Date: Mon, 7 Feb 94 09:56:19 EST From: "when the cold winds blow, it'll ease your mind 07-Feb-1994 0951 -0500" <ferguson at zendia.enet.dec.com> Subject: report: dry hopping in a cornelius keg About 4-5 weeks ago, I asked HBD what the wisdom was w.r.t. dry hopping beer in the keg. The majority of the posts ranged from 1/2 oz to 1 oz. I just tapped the keg. It is a light porter, I guess that is the best way to describe it. I dry hopped it with 1 oz Kent Goldings plugs in a muslin bag, sunk to the bottom with a big glass marble. The beer conditioned in the keg for a period of 3-4 weeks. There isn't too much of a noticible hop nose to the beer - I was actually counting on a very strong hop nose. Then again, I tend to be more of a hophead then the average homebrewer. Next time I do this, I am going to _double_ the dosage: i'll use 2 ounces of leaf hops. I want to _smell_ them hops!!!! :-H JC Ferguson Littleton MA USA Return to table of contents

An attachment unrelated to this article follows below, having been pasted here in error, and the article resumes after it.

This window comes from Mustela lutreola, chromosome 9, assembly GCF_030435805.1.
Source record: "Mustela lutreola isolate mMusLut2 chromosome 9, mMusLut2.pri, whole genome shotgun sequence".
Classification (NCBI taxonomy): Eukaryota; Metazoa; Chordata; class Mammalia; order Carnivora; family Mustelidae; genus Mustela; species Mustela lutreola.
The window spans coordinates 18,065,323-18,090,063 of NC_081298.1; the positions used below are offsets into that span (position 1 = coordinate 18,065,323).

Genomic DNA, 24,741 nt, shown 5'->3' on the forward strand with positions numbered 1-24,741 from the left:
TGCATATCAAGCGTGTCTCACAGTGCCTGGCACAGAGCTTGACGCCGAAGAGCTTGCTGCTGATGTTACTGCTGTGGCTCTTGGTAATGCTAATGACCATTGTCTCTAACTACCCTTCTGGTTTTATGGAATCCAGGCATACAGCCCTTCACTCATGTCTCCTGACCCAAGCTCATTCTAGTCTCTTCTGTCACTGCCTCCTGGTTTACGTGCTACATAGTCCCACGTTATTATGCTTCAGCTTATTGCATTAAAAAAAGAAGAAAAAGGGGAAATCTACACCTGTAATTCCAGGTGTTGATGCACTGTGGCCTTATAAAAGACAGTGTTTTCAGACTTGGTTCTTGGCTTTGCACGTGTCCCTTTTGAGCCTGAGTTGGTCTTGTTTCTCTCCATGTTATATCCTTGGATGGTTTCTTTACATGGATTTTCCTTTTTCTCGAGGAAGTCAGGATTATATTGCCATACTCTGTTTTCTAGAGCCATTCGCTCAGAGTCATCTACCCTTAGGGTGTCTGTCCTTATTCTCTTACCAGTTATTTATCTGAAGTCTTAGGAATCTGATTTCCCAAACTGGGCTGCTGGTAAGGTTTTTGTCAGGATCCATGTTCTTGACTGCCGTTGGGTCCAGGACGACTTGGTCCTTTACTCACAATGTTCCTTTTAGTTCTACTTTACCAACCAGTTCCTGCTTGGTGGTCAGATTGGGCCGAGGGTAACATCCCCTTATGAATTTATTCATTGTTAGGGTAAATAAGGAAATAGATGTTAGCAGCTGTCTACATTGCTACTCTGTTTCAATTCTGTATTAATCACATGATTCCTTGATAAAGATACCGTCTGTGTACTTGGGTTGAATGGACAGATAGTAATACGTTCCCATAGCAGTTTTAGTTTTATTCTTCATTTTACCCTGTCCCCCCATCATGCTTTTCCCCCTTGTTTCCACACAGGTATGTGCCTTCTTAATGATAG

Date: Mon, 7 Feb 94 10:06:34 EST From: 07-Feb-1994 0956 -0500 <ferguson at zendia.enet.dec.com> Subject: annoying low-fills When going out to a bar, I always enjoy getting some 'good brew'. But, for good brew, you typically have to pay a top price. Here in the Boston area, $3.25-$3.75 a pint (16oz) is typical. I don't mind paying that price, but when I order a pint, I want 16oz, not 13oz! It is amazing how many people are getting ripped off out here. If the glass isn't filled with beer (without the head) right to the very top of the glass, the you are not getting 16 oz of beer. Ever pour a 12oz bottle of beer in one of those straight-sided 16oz glasses? It damn near fills it, maybe 1/2" below the top of the glass. That is how lots and lots of pints are sold here in this area. They charge you a price for 16oz and you are getting 12-13oz of beer!! That last 1/2 inch of the glass is about 4 oz of beer! Recently I was at the Union Street Bar (?) in Newton and I ordered a Harpoon winter ale. It was a pitiful pint, as i like to say, maybe 13 oz of beer. I asked the bartender to top it off, and he said, "that's the way we pour them here." He didn't get a tip. Several bartenders usually oblige me, although I sense a bit of unwillingness sometimes. Maybe I'm jaded having been to England where they are very careful to give you a full, 20oz pint of beer, exactly what you pay for. I'd love to mount a campaign for "correct" pints, but have no idea how to do it. I speculate that these bars do it intentionally, playing on the lack of attention/concern from their patrons. It is a sad ripoff, I think. Comments? JC Ferguson Littleton MA USA Return to table of contents